Restaurants: Slopeside cafeteria-style dining areas include Marketplace and Windows, First Tracks Snack Shop and Starbucks, all located in the base area. Patrollers flock toward the giant salads and blue-plate specials at Marketplace.
Other activities: Like all resorts in the area, Whitetail offers snow tubing. Adults pay $28 for a two-hour tubing session on a weekend or holiday. Whitetail also offers a ski school and rental shop on premises.
What’s new: $1.6 million in capital improvements this summer include upgrades to the snowmaking system and a new groomer. But it’s visitors who haven’t been to Whitetail for a few years who will really be blown away: The resort has cut two new beginner trails since 2008.
Liberty Mountain Resort
Liberty Mountain Resort is more than a ski area. With a hotel and multiple bars and restaurants on-site, it’s a real resort. It’s also the closest ski area to the Washington, D.C., area, making it a favorite among ski clubs at area grade schools. Also making it kid-friendly: Burton Riglet Park, where instructors teach kids as young as 3 the basics of snowboarding. Dipsy Doodle, a 5,200-foot beginner run, is a favorite among shredders of all ages.
Downside: Crowds—especially on Friday nights and weekends.
Location: 78 Country Club Trail, Carroll Valley, Pa., 717-642-8282, www.libertymountainresort.com
Distance from Arlington: one hour, 25 minutes
Lift hours: 9 a.m. to 10 p.m. Monday through Friday; lifts open at 8 a.m. on weekends and holidays.
Cost: $67 for eight-hour lift ticket, holidays and weekends
Top elevation: 1,190 feet
Vertical drop: 620 feet
Lifts and terrain: Sixteen trails: 35 percent beginner, 40 percent intermediate, 25 percent expert. Eight lifts, including five quads. One T-bar. Two terrain parks.
Accommodations: Hotel on-site, with rates starting at $129 (www.libertymountainresort.com/resort-hotel/hotel/hotel-info.aspx).
Restaurants: Dining options include The Inn at Liberty Mountain Resort for sit-down service, with entrées such as New York strip steak and Scottish salmon; McKee’s Tavern for burgers and beer; and several self-service options, all at the base of the mountain.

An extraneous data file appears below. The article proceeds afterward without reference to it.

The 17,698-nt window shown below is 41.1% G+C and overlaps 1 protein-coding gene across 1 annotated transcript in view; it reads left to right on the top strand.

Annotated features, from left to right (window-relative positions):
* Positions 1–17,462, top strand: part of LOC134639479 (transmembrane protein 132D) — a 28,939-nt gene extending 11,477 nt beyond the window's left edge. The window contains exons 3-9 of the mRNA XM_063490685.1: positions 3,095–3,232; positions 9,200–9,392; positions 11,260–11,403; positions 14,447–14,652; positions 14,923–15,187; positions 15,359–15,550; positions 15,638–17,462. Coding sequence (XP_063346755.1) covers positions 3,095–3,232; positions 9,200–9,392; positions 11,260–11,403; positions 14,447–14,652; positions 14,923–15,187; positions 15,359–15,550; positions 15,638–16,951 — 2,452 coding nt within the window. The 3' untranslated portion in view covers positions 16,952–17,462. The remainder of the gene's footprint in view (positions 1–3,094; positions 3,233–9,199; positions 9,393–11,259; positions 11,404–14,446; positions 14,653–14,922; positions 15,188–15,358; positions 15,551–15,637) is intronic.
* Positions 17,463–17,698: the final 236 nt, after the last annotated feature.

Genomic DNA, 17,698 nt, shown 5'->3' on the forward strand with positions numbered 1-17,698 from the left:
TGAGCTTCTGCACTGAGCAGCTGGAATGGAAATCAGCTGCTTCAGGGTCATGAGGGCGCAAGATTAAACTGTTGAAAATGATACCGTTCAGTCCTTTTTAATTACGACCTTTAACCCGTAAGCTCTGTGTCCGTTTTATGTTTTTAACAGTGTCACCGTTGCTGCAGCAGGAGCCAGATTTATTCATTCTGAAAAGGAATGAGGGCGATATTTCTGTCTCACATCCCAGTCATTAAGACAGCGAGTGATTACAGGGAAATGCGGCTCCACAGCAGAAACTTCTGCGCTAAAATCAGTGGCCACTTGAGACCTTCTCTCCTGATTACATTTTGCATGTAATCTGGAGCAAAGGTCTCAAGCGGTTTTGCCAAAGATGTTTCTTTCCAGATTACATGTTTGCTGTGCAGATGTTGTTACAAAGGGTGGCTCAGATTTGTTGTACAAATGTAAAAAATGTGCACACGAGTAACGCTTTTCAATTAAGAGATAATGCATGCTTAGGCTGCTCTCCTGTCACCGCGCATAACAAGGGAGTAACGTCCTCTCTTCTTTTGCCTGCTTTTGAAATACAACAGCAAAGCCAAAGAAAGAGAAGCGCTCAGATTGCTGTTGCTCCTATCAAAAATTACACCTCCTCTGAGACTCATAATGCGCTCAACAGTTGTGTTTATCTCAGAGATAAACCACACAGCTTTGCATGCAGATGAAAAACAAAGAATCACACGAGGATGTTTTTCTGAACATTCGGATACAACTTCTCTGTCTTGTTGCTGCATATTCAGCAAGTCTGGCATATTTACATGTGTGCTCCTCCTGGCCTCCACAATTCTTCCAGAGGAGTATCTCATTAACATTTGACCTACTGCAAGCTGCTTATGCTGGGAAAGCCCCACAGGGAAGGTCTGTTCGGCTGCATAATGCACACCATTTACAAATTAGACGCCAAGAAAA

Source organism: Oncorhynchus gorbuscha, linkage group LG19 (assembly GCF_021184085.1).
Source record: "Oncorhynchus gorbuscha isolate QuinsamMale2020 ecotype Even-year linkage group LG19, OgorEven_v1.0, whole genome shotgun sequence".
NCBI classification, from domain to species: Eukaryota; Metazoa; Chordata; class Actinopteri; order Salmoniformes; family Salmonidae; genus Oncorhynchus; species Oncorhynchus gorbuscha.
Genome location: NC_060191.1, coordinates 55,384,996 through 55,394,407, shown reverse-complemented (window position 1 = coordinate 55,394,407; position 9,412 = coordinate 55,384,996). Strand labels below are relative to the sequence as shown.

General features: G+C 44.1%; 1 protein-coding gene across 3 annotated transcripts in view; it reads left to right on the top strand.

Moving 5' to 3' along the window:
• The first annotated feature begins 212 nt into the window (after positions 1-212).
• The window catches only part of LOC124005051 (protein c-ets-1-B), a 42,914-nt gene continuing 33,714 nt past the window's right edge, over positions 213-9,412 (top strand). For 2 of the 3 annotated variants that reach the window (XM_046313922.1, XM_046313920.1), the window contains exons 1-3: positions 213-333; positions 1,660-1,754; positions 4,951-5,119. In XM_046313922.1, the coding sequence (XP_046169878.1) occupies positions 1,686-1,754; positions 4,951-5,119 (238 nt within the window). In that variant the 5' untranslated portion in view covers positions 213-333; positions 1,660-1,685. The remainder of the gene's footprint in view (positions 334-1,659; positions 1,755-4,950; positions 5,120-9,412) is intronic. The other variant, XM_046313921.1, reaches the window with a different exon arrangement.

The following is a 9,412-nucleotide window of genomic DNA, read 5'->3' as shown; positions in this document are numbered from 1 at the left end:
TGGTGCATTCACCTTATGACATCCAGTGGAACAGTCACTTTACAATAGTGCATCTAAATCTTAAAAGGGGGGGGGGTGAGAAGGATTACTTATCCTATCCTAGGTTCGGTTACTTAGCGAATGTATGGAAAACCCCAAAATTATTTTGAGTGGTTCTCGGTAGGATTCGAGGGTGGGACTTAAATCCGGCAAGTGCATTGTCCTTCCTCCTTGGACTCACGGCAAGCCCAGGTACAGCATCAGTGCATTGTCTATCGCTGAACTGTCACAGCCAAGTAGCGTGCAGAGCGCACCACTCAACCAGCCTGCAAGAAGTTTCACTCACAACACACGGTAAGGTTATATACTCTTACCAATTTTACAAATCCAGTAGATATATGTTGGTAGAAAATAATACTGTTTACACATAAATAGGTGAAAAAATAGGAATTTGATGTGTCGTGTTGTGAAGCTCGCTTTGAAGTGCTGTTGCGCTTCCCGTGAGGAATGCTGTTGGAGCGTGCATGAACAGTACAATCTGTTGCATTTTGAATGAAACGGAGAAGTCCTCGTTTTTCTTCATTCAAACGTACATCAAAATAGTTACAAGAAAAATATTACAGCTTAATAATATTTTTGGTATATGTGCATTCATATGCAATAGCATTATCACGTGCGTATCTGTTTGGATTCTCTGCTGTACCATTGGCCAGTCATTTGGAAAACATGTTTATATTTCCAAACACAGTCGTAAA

Other Activities: Ski school and rentals on premises. Snow tubing costs $29 for two hours on weekends and holidays.
What’s new: Over the past few years, Liberty has improved its snowmaking system by adding more efficient snow guns. It also has added a Burton Riglet Park, and has remodeled most of its hotel rooms. Upcoming improvements include a new lodge with 30 hotel suites, two restaurants and an indoor pool. Construction is scheduled to begin in January.
Wisp Resort is a bit farther from Arlington than the aforementioned resorts, making it more of a weekend journey than a day trip. But with more than 100 inches of annual snowfall thanks to Wisp’s 3,115-foot summit and far-western Maryland location, it’s worth the trek. Regular snowfall and low temperatures mean that it routinely opens around Thanksgiving, when the closer resorts are waiting until it’s cold enough to make snow. Wisp also provides more options for nonskiers. In addition to snow tubing, it offers ice skating, snowshoeing and an on-site spa.
Location: 296 Marsh Hill Road, McHenry, Md., 301-387-4000, www.wispresort.com
Distance from Arlington: two hours, 50 minutes
Lift hours: 9 a.m. to 9 p.m. Tuesday through Saturday; 9 a.m. to 5 p.m. Sunday and Monday
Cost: $69 for a one-day lift ticket during peak season.
Top elevation: 3,115 feet
Vertical drop: 700 feet
Lifts and terrain: Thirty-two trails: 41 percent beginner, 28 percent intermediate, 31 percent expert. Nine lifts, including two quads, plus one T-bar. Three terrain parks, including a half-pipe.
Accommodations: Wisp Resort Hotel & Conference Center is on-site and slopeside. Rates vary (www.wispresort.com/wisp/info/wisp-resort.aspx).
Restaurants: DC’s Bar & Restaurant offers sit-down service, with sandwiches, pasta dishes, steaks and other entrées. Wispers Mountainside Bar serves up wings and beer. Both are located in the base area.
Other activities: Ski school and rentals on premises. Snow tubing is $32 for two hours on weekends and holidays. Ice skating for 90 minutes with skate rental is $12.